Adult bobcat

This bobcat is a resident at the Tucson Wildlife Center.

Desert Duets: Bobcat Info Web Page

Information about Bobcats

Purr... Meow... Hiss... It's a cat, but it's not a house cat! Although bobcats make many of the same sounds as house cats, don't confuse this fierce wild animal for a pet. Bobcats are the most common wildcat in North America. They are most common in the West where they live in canyons, forests, and rocky, bushy areas.

Most cats, including house cats, have long fluffy tails. The bobcat gets its name from its short tail that is only four to seven inches long. Its tail is striped with a black tip and white underside. The bobcat's fur is reddish tan. It has spots and bands of darker brown or black fur. The fur around the bobcat's face and neck is called a "ruff." The "tufts" on the end of its ears stick straight up. In Arizona, bobcats have tufts but less ruff than their cousins in other parts of the country. Bobcats have white spots on the backs of their ears. The white fur on the female bobcat's ears and tail help bobcat kittens follow their mothers in the dark.

Bobcats have sharp claws and teeth. They keep their claws sharp by scratching on trees. A bobcat can pull in its claws so it can walk silently on its padded feet. Bobcats have a good sense of balance and can walk gracefully on tree branches and narow rock ledges. They use their sharp teeth for hunting and eating their prey. They lick themselves to stay clean.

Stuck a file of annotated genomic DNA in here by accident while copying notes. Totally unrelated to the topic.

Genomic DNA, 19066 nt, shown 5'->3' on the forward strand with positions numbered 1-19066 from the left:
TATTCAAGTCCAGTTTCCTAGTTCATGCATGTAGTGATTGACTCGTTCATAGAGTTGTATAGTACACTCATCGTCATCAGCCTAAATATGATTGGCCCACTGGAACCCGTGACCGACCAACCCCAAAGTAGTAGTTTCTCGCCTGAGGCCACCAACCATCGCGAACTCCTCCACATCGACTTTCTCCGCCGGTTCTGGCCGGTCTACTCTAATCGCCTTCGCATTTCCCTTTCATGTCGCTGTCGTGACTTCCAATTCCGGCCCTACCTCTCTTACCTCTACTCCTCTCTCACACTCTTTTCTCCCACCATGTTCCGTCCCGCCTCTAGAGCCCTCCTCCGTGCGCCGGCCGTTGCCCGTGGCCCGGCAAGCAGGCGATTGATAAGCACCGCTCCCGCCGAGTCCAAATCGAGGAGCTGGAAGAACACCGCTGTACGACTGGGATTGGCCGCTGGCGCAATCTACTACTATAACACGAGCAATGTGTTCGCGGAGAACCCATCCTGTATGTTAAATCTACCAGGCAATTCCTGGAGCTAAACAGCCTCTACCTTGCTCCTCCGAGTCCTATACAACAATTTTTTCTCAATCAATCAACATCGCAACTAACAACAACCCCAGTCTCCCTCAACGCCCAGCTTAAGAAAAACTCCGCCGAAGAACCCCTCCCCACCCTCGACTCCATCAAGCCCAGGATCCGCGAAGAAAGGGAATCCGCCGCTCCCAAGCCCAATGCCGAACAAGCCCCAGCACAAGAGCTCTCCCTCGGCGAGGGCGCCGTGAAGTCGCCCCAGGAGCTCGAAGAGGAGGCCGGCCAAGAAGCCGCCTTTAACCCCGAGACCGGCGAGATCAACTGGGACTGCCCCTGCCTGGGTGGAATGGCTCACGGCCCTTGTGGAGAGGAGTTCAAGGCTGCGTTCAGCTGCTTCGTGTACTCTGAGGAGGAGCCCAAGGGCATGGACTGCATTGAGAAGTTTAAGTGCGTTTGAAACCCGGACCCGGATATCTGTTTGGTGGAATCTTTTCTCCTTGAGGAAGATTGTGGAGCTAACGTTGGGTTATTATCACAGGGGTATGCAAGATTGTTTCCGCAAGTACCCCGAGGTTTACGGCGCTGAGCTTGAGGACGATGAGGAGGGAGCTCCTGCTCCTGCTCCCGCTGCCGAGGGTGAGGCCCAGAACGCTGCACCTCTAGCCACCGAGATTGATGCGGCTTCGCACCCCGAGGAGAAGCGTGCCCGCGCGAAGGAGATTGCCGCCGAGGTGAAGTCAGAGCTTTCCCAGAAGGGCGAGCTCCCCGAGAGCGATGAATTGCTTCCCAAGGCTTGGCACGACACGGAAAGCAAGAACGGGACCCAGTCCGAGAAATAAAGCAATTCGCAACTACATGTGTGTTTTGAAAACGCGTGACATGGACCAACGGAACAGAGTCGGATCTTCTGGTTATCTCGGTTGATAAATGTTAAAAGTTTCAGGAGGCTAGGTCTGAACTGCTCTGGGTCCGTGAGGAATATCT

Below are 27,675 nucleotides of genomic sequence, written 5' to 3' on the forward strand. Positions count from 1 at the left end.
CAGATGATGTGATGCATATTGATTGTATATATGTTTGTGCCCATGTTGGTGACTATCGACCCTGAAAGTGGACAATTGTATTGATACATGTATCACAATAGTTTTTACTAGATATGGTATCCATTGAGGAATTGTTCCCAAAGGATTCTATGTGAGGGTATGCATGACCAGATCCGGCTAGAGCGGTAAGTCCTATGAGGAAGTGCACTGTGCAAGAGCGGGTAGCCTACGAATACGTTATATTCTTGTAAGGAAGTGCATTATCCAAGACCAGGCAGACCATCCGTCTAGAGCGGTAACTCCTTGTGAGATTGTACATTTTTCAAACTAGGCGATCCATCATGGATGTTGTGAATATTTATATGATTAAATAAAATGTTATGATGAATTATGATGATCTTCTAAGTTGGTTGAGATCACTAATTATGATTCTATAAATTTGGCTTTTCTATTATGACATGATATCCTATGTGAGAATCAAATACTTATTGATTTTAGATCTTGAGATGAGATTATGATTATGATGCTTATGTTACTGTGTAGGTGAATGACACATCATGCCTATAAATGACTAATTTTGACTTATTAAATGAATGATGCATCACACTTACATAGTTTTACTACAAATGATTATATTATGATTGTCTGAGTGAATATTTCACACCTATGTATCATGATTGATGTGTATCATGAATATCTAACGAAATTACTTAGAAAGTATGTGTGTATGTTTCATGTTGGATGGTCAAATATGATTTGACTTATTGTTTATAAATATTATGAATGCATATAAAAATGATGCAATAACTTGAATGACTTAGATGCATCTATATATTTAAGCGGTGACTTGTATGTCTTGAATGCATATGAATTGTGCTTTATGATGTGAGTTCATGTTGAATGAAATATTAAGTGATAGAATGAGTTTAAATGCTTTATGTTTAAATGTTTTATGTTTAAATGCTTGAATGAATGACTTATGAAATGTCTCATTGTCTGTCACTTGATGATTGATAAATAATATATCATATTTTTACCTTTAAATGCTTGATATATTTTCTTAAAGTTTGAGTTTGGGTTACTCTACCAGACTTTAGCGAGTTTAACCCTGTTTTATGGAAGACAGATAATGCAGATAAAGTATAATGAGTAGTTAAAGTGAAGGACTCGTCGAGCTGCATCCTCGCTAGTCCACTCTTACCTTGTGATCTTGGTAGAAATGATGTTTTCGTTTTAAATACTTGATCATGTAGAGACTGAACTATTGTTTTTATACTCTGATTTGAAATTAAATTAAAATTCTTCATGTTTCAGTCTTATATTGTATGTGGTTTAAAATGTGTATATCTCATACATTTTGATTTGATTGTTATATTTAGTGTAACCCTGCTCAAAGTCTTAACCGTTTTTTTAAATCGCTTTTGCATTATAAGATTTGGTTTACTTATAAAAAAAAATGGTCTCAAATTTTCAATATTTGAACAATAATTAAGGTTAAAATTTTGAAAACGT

Like house cats, they have excellent night vision which helps them hunt. Also like house cats, bobcats lay their ears back when they are angry. A bobcat's' ears do not swivel like a cat's ears do. Bobcats have to turn their heads to hear better.

Bobcats stake out their territory; they use urine to mark the boundaries. They hunt within their territory, or expand their territory if they can't find enough to eat. Bobcats are most active at night and often hunt at dawn or dusk. They eat rabbits, birds, and mice. Sometimes, they eat larger prey such as deer. Bobcats are patient hunters. They can wait for hours before they pounce on their prey. After killing their prey, bobcats find a safe place to eat, away from other animals.

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Launched: February 2008
Updated: 13 July 2008